aminoglycoside


Also found in: Medical, Wikipedia.
Related to aminoglycoside: metronidazole, vancomycin

a·mi·no·gly·co·side

 (ə-mē′nō-glī′kə-sīd′, ăm′ə-)
n.
Any of a group of broad-spectrum antibiotics, such as streptomycin, derived from species of Streptomyces or Micromonospora bacteria and used to treat infections caused by gram-negative bacteria.
Mentioned in ?
References in periodicals archive ?
Seattle, Washington-based biotech company Oricula Therapeutics, LLC has received permission from the FDA to begin volunteer human testing for safety, tolerability, and pharmacokinetics of ORC-13661 for the prevention of hearing loss in patients undergoing aminoglycoside treatment, the company said.
Under the company's animal studies, ORC-13661 provided highly significant protection of hearing in rats exposed to high doses of aminoglycoside antibiotics, a common cause of human hearing loss.
5] The emergence of multidrug resistant strains with high level aminoglycoside resistance (HLAR), [beta]-lactamase production and glycopeptide resistance including vancomycin resistant enterococci (VRE) results in therapeutic failure, posing a serious threat to the life of patients.
The CDC said CREs resistant to all antimicrobials "are very uncommon," with 80 percent susceptible to at least one aminoglycoside and nearly 90 percent susceptible to tigecycline.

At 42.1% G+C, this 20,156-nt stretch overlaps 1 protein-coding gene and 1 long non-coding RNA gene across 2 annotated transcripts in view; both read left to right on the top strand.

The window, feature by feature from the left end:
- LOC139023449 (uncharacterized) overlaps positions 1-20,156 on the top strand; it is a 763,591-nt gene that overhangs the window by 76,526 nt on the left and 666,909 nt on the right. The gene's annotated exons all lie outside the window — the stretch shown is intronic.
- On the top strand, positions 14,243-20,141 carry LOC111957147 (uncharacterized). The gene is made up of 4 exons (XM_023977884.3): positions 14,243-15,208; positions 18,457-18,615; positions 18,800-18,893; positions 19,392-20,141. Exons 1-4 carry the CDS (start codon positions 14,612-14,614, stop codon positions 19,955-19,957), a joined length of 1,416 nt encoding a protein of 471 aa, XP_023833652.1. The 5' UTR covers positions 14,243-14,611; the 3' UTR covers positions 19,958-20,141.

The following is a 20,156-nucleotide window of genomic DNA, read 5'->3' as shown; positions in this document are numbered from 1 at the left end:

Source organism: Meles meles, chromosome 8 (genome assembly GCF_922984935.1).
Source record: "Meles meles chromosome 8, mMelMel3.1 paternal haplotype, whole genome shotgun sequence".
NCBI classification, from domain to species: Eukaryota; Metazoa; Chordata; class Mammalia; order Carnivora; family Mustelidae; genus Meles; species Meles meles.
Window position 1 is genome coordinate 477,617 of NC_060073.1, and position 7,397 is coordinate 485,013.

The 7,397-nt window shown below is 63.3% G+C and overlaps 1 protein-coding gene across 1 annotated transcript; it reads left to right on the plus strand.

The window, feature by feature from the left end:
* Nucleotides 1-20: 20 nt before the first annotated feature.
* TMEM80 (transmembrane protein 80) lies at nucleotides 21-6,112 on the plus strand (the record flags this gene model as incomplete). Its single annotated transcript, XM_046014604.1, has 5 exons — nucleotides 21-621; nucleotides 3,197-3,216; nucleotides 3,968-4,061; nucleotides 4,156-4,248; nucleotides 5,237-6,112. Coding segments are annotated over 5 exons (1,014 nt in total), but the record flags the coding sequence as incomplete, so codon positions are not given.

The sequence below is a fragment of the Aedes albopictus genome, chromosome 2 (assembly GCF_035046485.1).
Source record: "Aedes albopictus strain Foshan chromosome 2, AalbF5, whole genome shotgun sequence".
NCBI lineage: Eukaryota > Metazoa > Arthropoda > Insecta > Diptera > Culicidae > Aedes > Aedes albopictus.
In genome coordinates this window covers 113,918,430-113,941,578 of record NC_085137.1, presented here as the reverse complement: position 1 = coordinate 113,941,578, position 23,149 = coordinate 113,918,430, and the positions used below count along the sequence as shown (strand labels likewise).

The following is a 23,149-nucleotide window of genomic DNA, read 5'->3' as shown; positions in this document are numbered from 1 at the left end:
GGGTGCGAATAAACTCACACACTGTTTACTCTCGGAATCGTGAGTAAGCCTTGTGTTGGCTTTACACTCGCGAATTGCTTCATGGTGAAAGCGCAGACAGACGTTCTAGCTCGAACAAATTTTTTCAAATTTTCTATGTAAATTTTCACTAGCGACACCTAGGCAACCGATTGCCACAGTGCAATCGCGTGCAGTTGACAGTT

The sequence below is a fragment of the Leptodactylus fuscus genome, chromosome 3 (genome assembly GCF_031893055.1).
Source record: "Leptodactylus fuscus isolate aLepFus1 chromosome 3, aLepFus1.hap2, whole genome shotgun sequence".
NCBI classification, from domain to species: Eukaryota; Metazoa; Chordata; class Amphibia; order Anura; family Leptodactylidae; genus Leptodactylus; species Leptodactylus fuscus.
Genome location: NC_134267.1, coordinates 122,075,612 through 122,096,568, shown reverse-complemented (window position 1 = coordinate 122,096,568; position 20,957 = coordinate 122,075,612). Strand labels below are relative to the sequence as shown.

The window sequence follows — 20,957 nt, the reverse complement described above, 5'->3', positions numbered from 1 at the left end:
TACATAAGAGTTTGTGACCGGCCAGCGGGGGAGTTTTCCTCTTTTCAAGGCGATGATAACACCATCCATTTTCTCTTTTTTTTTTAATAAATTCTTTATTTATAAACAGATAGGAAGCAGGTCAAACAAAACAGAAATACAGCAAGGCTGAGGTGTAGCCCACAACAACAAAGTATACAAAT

The importance of this gene is elimination of synergistic effects between penicillin and glycopeptide or aminoglycoside antibiotics by encoding a bi functional enzyme (6,7).
Thus, there is an urgent need to develop safer aminoglycoside antibiotics.
The isolates were further screened for high-level aminoglycoside resistance by their ability to grow on Muller Hinton agar containing amikacin and gentamicin 256 mg/L each as a marker for 16S RMTase (3).
First isolated in the 1950s, several aminoglycoside antibiotics like neomycin were developed over the ensuing decades.
The fallacy of relying on Cr-based markers of GFR for adjustment of aminoglycoside dosing in the acute setting is correctly highlighted but this is not related to age.
Our study population was made up of 164 newborns who were divided into three groups: group A consisted of 105 infants who were given aminoglycoside therapy (either gentamicin or amikacin, or a combination of the two) as treatment for suspected or proven bacterial infection and septic states; group B included 30 newborns who were not given an antibiotic or who were given an antibiotic other than an aminoglycoside; group C, a control group, was made up of 29 healthy neonates who were hospitalized in the well-baby nursery.